Lebanon Rumors

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Before his death, Malcolm Kerr had been a rising star in the world of Middle Eastern history. He and Ann had met in Beirut, in 1954, and they had four children together—Steve was the third. After Malcolm was killed, Ann told me, everyone in the family mourned the loss in a different way. “Steve knew his father loved basketball,” she said. Basketball was an important constant during Steve’s early years, as he grew up in Beirut, Cairo, California, and points in between. He and Malcolm played together often. “Malcolm was quite competitive by nature,” Ann said. “Steve gets it from his father.” As a freshman in high school, Steve attended Cairo American College, an outpost of liberal American education where expat kids mingled in a rarefied space of leafy tranquility within the sprawling metropolis. Steve played basketball there but yearned to return to California, to play at a higher level. His parents obliged him. “He was so eager to play that we decided we’ve got to let him go back home,” Ann told me. “He’s always been single-minded about basketball.”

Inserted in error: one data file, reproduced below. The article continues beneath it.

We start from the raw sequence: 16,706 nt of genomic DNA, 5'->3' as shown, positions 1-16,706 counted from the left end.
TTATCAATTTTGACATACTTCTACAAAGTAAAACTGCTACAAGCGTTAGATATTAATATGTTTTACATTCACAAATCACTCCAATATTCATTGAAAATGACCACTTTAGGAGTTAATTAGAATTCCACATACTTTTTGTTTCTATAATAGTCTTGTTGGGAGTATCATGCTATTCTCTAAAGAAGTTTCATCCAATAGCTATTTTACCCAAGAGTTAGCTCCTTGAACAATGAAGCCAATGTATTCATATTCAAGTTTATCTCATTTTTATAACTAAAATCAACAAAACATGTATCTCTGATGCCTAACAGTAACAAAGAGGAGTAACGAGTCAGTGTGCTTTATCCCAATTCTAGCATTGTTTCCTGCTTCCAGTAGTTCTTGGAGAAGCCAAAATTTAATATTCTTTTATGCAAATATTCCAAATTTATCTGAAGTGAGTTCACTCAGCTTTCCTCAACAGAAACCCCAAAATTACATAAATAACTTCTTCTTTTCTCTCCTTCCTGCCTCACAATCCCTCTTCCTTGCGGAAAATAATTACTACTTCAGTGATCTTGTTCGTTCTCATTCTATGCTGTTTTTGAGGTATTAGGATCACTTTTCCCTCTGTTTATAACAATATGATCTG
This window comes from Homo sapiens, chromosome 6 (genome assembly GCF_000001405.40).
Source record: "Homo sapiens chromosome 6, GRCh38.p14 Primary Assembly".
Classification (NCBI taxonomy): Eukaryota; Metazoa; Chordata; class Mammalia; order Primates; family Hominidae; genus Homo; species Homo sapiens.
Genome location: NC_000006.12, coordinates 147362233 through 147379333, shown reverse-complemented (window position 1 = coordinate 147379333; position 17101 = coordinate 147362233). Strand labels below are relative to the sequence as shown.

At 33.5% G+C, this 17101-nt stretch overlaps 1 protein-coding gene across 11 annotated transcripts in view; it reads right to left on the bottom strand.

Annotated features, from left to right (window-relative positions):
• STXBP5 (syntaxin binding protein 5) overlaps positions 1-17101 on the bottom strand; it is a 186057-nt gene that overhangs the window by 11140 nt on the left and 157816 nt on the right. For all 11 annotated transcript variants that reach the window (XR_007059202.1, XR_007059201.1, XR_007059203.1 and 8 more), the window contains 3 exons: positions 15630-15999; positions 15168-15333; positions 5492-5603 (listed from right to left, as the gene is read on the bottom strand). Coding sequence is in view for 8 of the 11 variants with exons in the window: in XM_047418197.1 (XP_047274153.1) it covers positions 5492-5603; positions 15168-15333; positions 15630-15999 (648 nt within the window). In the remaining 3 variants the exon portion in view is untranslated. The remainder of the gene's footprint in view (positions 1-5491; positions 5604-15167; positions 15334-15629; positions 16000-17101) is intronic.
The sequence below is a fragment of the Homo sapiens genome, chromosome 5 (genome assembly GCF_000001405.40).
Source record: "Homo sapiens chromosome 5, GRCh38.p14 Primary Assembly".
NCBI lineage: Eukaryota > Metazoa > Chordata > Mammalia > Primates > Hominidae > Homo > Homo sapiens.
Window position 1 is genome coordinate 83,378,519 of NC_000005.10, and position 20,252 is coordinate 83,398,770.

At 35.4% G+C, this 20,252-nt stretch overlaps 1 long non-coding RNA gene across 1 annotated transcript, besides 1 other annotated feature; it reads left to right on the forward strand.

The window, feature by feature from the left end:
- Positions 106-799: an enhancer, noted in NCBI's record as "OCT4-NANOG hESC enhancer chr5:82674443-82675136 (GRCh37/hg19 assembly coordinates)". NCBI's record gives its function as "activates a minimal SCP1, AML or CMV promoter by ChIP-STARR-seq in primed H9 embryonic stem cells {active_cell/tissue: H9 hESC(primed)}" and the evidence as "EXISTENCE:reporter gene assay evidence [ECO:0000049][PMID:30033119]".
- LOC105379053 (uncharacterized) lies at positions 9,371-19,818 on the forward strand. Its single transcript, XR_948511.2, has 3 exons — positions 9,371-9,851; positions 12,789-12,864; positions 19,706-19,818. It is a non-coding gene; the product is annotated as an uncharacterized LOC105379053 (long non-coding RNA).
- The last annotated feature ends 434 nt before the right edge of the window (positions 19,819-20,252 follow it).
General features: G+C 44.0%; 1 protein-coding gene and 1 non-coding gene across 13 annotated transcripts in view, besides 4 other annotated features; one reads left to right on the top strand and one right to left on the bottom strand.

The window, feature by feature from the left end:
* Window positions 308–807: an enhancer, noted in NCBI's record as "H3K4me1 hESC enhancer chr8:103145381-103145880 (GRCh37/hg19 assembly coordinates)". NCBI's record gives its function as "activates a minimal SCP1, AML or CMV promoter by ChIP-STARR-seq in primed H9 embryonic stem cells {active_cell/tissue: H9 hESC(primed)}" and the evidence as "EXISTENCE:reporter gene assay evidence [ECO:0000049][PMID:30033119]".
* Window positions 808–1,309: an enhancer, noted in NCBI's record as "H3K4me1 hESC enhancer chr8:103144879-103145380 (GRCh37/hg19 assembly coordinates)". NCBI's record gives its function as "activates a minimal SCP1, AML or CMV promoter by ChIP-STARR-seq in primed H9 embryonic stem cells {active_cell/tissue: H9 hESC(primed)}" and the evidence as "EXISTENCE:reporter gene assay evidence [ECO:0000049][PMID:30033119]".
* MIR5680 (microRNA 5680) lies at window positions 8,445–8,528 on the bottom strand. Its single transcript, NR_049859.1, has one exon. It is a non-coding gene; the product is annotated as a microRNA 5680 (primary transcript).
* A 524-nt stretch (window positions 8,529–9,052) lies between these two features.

More than three decades later, Ann reflected on her son’s career and success, and the international popularity of N.B.A. basketball. “People wake up in the middle of the night in Beirut to tune into his games,” she said. “They are proud because he was born there.” In the N.B.A. Finals, Kerr’s Warriors are currently up three games to two over the Cleveland Cavaliers. Before the series began, Ann and her grandchildren made plans to attend Game 5 together, and she’d teased her son, urging him to let his team lose at least one game so that she could go to Oakland to see him. The Cavaliers wound up winning the third game of the series, and on Monday, a few hours before Game 5, Ann e-mailed me, “Hello from Oakland, where we hope the Warriors will win tonight.”